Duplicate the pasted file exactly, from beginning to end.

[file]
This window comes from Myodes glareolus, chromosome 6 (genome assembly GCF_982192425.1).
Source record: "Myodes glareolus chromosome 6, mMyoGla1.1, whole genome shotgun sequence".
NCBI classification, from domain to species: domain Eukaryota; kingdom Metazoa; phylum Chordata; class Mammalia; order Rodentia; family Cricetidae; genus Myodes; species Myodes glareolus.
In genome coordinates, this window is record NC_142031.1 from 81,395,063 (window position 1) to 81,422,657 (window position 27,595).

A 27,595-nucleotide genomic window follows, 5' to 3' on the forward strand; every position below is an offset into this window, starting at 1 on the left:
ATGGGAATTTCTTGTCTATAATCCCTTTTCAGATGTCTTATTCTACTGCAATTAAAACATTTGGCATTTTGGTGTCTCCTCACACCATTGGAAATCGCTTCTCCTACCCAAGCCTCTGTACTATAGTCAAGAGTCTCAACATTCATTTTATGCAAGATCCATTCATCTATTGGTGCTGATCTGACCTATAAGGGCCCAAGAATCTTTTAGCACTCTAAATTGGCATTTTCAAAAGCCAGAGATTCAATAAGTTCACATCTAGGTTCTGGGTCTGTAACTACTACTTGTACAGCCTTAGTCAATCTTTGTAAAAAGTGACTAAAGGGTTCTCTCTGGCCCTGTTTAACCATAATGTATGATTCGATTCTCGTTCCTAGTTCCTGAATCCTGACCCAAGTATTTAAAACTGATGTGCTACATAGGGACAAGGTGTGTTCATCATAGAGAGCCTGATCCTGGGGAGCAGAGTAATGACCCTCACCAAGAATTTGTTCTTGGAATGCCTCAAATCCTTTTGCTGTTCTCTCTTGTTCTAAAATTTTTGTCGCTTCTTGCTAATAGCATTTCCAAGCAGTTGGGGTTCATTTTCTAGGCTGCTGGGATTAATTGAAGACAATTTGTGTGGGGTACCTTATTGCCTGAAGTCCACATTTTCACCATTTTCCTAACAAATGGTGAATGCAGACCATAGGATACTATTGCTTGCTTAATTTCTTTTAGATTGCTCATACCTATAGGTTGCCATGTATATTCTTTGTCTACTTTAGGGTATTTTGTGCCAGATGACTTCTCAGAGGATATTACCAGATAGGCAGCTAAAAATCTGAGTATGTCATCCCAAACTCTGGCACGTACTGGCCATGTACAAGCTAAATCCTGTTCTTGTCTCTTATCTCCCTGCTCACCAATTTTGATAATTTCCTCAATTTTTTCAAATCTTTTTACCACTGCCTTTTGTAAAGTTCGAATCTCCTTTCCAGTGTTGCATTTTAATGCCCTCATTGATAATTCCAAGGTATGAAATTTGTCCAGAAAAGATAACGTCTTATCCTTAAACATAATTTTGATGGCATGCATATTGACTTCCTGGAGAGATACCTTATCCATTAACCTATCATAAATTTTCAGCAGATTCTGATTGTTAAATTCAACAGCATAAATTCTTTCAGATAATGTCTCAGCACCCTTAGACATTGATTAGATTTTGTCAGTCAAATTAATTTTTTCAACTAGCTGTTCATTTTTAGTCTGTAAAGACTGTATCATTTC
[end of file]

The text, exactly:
This window comes from Myodes glareolus, chromosome 6 (genome assembly GCF_982192425.1).
Source record: "Myodes glareolus chromosome 6, mMyoGla1.1, whole genome shotgun sequence".
NCBI classification, from domain to species: domain Eukaryota; kingdom Metazoa; phylum Chordata; class Mammalia; order Rodentia; family Cricetidae; genus Myodes; species Myodes glareolus.
In genome coordinates, this window is record NC_142031.1 from 81,395,063 (window position 1) to 81,422,657 (window position 27,595).

A 27,595-nucleotide genomic window follows, 5' to 3' on the forward strand; every position below is an offset into this window, starting at 1 on the left:
ATGGGAATTTCTTGTCTATAATCCCTTTTCAGATGTCTTATTCTACTGCAATTAAAACATTTGGCATTTTGGTGTCTCCTCACACCATTGGAAATCGCTTCTCCTACCCAAGCCTCTGTACTATAGTCAAGAGTCTCAACATTCATTTTATGCAAGATCCATTCATCTATTGGTGCTGATCTGACCTATAAGGGCCCAAGAATCTTTTAGCACTCTAAATTGGCATTTTCAAAAGCCAGAGATTCAATAAGTTCACATCTAGGTTCTGGGTCTGTAACTACTACTTGTACAGCCTTAGTCAATCTTTGTAAAAAGTGACTAAAGGGTTCTCTCTGGCCCTGTTTAACCATAATGTATGATTCGATTCTCGTTCCTAGTTCCTGAATCCTGACCCAAGTATTTAAAACTGATGTGCTACATAGGGACAAGGTGTGTTCATCATAGAGAGCCTGATCCTGGGGAGCAGAGTAATGACCCTCACCAAGAATTTGTTCTTGGAATGCCTCAAATCCTTTTGCTGTTCTCTCTTGTTCTAAAATTTTTGTCGCTTCTTGCTAATAGCATTTCCAAGCAGTTGGGGTTCATTTTCTAGGCTGCTGGGATTAATTGAAGACAATTTGTGTGGGGTACCTTATTGCCTGAAGTCCACATTTTCACCATTTTCCTAACAAATGGTGAATGCAGACCATAGGATACTATTGCTTGCTTAATTTCTTTTAGATTGCTCATACCTATAGGTTGCCATGTATATTCTTTGTCTACTTTAGGGTATTTTGTGCCAGATGACTTCTCAGAGGATATTACCAGATAGGCAGCTAAAAATCTGAGTATGTCATCCCAAACTCTGGCACGTACTGGCCATGTACAAGCTAAATCCTGTTCTTGTCTCTTATCTCCCTGCTCACCAATTTTGATAATTTCCTCAATTTTTTCAAATCTTTTTACCACTGCCTTTTGTAAAGTTCGAATCTCCTTTCCAGTGTTGCATTTTAATGCCCTCATTGATAATTCCAAGGTATGAAATTTGTCCAGAAAAGATAACGTCTTATCCTTAAACATAATTTTGATGGCATGCATATTGACTTCCTGGAGAGATACCTTATCCATTAACCTATCATAAATTTTCAGCAGATTCTGATTGTTAAATTCAACAGCATAAATTCTTTCAGATAATGTCTCAGCACCCTTAGACATTGATTAGATTTTGTCAGTCAAATTAATTTTTTCAACTAGCTGTTCATTTTTAGTCTGTAAAGACTGTATCATTTC